Can you imagine a YouTube without legal music from major record labels? Unless the world’s number one content distributor loosens its grip, labels could remove their tunes from the site, according to a NY Post report. Unnamed execs from the big three — Universal, Sony, and Warner — told the NY Post that YouTube is one of the music industry’s worst distribution partners as it pays creators very little revenue, and lacks transparency, which could force a major lock down of the content.
“They are not serious about monetizing music on behalf of the creators and, as a result, music companies are realizing they have to reset the current relationship,” said an industry source to the Post.
The labels’ dissatisfaction with the free, ad-supported (or “freemium”) music model certainly isn’t new. In May, Spotify was put under serious heat to limit the amount of music subscribers could access for free. “Ad-funded on-demand is not going to sustain the entire ecosystem of the creators as well as the investors,” Universal CEO Lucian Grainge said earlier this year. The numbers back him up: ad-supported streaming services paid just $295 million, or a little over a quarter of the total revenue from streaming services in the U.S. last year, while boasting way more listeners than those with paid subscriptions.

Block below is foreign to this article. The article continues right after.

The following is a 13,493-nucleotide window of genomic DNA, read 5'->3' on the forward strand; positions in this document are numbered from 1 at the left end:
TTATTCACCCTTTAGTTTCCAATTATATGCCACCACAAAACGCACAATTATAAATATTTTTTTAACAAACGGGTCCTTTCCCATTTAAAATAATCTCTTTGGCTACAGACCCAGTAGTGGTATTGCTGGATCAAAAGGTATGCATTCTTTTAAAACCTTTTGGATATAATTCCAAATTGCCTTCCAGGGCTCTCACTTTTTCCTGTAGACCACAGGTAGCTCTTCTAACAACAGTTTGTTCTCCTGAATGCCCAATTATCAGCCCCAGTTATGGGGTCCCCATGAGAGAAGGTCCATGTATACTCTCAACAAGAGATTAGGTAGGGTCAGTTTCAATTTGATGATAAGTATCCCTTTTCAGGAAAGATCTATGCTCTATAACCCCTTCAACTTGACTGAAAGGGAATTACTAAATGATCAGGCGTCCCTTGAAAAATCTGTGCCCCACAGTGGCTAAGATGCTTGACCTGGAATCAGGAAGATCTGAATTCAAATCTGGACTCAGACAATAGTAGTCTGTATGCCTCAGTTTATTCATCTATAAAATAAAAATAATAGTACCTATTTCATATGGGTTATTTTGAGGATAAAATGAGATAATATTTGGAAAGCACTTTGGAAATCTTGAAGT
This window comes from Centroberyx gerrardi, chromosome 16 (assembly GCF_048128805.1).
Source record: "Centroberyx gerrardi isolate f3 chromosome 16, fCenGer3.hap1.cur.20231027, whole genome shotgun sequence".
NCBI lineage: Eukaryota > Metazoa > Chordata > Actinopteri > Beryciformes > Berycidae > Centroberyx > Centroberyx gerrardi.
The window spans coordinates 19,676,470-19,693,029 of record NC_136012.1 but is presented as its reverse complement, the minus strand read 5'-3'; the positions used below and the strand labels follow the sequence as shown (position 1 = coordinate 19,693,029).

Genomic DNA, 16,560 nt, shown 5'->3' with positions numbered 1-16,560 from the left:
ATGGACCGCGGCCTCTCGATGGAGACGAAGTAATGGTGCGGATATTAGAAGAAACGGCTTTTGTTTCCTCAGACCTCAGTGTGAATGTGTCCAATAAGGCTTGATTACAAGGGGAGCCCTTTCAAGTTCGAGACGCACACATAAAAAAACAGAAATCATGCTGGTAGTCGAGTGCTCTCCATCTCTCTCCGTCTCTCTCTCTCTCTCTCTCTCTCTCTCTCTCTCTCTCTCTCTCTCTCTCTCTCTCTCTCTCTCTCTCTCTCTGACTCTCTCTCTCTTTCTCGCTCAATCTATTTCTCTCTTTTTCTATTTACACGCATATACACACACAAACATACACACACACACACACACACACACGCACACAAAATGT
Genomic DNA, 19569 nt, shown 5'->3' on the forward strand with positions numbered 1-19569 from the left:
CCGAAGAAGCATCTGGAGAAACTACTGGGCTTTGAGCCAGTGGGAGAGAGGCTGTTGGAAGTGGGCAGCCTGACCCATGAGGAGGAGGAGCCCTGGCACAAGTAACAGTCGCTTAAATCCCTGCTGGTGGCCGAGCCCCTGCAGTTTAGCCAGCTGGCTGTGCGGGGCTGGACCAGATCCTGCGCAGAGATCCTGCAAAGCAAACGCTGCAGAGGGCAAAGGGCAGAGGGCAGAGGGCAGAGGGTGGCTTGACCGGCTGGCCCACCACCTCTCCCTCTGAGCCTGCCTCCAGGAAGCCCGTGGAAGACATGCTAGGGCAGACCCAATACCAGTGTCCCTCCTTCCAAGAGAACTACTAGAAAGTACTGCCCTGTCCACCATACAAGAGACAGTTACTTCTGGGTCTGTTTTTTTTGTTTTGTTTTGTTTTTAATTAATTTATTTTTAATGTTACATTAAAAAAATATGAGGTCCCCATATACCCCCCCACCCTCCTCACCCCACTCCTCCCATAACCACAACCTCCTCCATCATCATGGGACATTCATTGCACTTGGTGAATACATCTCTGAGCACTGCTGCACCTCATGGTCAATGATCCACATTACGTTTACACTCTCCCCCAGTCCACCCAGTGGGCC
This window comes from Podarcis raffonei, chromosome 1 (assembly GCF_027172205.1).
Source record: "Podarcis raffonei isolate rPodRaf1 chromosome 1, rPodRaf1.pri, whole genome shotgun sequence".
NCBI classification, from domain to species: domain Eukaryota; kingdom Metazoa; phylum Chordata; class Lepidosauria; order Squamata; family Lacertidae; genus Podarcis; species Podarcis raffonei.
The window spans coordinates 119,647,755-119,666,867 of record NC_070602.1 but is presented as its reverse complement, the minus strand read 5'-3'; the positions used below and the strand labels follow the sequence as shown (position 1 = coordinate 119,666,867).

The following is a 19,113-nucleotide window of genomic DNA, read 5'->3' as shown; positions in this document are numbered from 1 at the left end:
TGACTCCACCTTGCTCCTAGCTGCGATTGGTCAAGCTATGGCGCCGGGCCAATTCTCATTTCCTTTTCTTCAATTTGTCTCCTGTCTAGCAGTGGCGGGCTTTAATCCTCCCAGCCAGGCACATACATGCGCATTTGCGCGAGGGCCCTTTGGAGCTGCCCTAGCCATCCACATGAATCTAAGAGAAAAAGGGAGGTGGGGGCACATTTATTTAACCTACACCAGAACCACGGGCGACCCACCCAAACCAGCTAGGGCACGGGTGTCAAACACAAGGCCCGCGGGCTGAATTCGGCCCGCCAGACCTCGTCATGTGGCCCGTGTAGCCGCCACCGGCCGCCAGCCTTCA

Major labels have recently ramped up their effort to get better deals with YouTube after a report noted a huge jump in viewing time on the site. Last week, Google announced that the time spent viewing YouTube grew 60 percent year-over-year, and viewing on mobile devices had doubled.
“[Labels] are fed up with the lack of monetization,” said another industry source to the Post. “When you look at how music is monetized from lowest to highest, YouTube is at the bottom.”
While you shouldn’t expect labels to pull their artists’ music from the service in one fell swoop — as rogue users would just post their own videos — they will be pressuring YouTube to revise its business model. And Google’s still-in-beta solution, Music Key, probably isn’t the answer, either. “[Music Key] is a giant head-fake,” said another exec to the Post.